Total Production: 7,300 1989 - 1991 The 1980's were not kind to Maserati. After Alejandro De Tomaso took over the company in 1975, plans were made to turn Maserati into a much higher volume car producer. The vehicle with which the company planned to achieve this mass production was the Biturbo, an unfortunate blend of tricky road manners and mediocre build quality.
The Biturbo had its merits, of course, and was a very capable car in the right hands. Over the years, Maserati even managed to work most of the gremlins out of its system. It never caught on in the United States, though, and Maserati faced sales so pitiful that they were forced to pull out of the U.S. market entirely.
Chrysler, too, saw struggles in the 1980's. Fortunately for that company, though, chairman Lee Iacocca was able to bring stability back by the middle of that turbulent decade. Financial stability aside, Chrysler was no impressive car company during the Reagan years. Its product offerings, sad and impossibly boring, could do little to excite a public already ravaged by automotive mediocrity. Lee Iacocca saw that something must be done to reinvigorate the Chrysler nameplate, so he contacted his friend Alejandro De Tomaso over at Maserati. Together, they formulated a plan to bolster Chrysler's sagging image and aid Maserati's depressed financial situation.
The product of this collaboration, unconventionally named Chrysler TC by Maserati, was introduced in 1988 to an audience that, well, didn't really care. Who could blame them? Delays in production meant that, though the production model was remarkably similar to the prototype, the TC was dated by the time it reached the street.
Its looks were inoffensive, but they were tame to the point of anonymity. Chrysler was in charge of exterior design, and this fact allowed the vehicle's K-car roots to show a little too clearly in the TC's design language. Maserati tackled the interior design, but the car used a standard Chrysler console and instrument binnacle. Maserati did what they could with the little freedom they had, but sexy door panels were hardly enough to save a dull, dated interior.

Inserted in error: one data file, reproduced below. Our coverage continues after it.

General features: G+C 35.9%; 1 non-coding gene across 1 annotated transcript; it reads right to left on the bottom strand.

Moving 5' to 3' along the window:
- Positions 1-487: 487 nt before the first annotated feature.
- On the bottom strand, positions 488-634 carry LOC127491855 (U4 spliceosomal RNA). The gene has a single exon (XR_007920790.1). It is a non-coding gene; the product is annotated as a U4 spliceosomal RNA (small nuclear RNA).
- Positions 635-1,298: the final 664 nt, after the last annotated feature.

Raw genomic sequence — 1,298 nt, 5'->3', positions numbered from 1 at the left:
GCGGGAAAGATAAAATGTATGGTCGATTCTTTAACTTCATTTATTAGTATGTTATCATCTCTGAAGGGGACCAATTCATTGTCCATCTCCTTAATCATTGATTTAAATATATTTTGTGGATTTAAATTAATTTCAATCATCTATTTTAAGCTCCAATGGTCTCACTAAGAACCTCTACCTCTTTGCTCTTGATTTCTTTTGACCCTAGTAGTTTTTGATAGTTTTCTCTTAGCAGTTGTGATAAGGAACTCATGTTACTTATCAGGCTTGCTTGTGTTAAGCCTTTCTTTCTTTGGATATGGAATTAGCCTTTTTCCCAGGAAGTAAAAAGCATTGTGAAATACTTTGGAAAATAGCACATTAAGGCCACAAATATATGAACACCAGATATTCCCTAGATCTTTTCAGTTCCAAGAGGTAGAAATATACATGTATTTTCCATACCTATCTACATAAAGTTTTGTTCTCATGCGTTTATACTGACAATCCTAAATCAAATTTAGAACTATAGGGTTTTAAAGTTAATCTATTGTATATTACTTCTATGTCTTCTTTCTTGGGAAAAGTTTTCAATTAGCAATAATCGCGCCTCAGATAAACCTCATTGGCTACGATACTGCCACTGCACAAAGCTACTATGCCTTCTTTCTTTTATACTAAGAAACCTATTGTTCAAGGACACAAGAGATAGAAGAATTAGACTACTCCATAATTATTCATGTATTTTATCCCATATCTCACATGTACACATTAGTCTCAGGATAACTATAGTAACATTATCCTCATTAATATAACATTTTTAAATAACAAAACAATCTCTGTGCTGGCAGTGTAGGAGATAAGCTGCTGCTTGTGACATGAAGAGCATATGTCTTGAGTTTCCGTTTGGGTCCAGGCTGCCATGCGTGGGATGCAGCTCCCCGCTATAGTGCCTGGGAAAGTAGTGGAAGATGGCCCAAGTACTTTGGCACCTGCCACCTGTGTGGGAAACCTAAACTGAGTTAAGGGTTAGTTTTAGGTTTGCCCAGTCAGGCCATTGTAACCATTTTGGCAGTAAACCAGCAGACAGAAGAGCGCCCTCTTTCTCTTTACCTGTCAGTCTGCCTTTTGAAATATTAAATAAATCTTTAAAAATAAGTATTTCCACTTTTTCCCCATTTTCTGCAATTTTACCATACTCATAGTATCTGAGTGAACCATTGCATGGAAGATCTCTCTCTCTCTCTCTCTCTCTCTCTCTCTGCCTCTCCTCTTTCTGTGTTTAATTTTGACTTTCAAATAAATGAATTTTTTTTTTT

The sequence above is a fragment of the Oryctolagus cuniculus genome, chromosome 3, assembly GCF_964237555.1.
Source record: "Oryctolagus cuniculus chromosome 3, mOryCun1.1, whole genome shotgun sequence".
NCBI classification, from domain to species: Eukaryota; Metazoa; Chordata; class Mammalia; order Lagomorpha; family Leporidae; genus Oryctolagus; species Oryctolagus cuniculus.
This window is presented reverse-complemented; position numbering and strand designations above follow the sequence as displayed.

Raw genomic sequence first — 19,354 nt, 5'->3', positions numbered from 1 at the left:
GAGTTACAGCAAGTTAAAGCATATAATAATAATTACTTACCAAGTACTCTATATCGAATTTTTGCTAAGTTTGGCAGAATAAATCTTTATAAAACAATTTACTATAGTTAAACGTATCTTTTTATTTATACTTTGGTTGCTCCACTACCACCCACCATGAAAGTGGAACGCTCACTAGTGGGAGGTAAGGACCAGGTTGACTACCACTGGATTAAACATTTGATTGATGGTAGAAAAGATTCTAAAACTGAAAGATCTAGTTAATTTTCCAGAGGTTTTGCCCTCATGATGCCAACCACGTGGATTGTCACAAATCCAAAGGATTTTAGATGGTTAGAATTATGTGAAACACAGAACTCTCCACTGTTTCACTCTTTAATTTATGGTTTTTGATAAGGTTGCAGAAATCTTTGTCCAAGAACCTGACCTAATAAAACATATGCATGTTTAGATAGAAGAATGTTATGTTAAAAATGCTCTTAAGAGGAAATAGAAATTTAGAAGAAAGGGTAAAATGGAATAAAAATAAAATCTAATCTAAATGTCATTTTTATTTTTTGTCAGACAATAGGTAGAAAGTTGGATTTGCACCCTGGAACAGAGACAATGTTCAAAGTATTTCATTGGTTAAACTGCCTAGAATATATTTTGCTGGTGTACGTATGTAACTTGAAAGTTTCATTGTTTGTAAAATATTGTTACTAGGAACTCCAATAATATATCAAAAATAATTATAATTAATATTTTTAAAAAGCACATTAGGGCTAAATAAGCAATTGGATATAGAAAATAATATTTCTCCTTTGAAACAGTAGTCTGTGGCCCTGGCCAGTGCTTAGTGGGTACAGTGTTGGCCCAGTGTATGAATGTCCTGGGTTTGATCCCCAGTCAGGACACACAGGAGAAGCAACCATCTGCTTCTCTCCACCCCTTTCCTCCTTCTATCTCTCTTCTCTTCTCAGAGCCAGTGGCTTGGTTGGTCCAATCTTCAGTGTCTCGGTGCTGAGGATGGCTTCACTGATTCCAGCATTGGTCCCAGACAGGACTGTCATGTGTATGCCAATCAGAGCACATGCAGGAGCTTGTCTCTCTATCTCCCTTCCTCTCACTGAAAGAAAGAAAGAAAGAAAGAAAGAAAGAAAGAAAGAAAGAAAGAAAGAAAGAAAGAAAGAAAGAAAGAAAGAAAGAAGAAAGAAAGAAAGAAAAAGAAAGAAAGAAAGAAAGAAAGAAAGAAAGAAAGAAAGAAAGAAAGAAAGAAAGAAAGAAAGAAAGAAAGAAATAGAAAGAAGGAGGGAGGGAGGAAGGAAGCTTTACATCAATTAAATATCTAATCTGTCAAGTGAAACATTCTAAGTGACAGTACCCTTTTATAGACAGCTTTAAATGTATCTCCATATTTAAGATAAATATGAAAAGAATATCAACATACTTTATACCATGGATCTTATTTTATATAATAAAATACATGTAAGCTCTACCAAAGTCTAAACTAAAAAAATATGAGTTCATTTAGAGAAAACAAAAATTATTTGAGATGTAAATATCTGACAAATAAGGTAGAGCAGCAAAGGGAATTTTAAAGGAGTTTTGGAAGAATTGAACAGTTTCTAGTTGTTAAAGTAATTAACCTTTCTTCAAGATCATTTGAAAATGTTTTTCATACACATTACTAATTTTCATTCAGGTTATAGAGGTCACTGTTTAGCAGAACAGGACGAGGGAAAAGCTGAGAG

Supple leather and wood accents lent an upscale ambiance to the interior upon first impression, but the subpar build quality quickly erased any notion that the TC was manufactured with the care befitting an exotic.
The 5-speed TC's performance, at least, was respectable. A transversely mounted, 16-valve, 2.2L four delivered power to the front wheels. Engineered by Maserati, this turbocharged and intercooled engine was good for 200hp, 220lb-ft of torque, and an impressive 0-60 time of 6.9 seconds. The automatic, car, though, couldn't touch this kind of performance. Its uninspiring 3-speed was coupled to either a Chrysler-engineered 2.2L turbo four with 174hp or a later 3.0L Mitsubishi V6. On auto-equipped cars, 0-60 times grew to 9.9 seconds and performance levels sank far from sports car standards.
Poor marketing cemented the TC's fate. Clueless salespeople had trouble moving the cars, and its delayed introduction caused more problems than dated styling. The Chrysler LeBaron, sharing styling cues with the TC, was intended to come after the Chrysler-Maser. Under this plan, the LeBaron would have benefitted from the halo of the TC's prestige. The LeBaron reached production first, though, and the TC came out looking like a strange afterthought.
At double the cost of a LeBaron convertible, few people saw the point of the TC. Only 7300 were sold, and production ended in 1990 after a run of cars was built for the 1991 model year. Fine interior appointments and the availability of capable performance were not enough to save the car, and neither Chrysler nor Maserati benefitted to any significant degree from the car's production. The trident inscribed within a Mopar pentagon would never be seen again.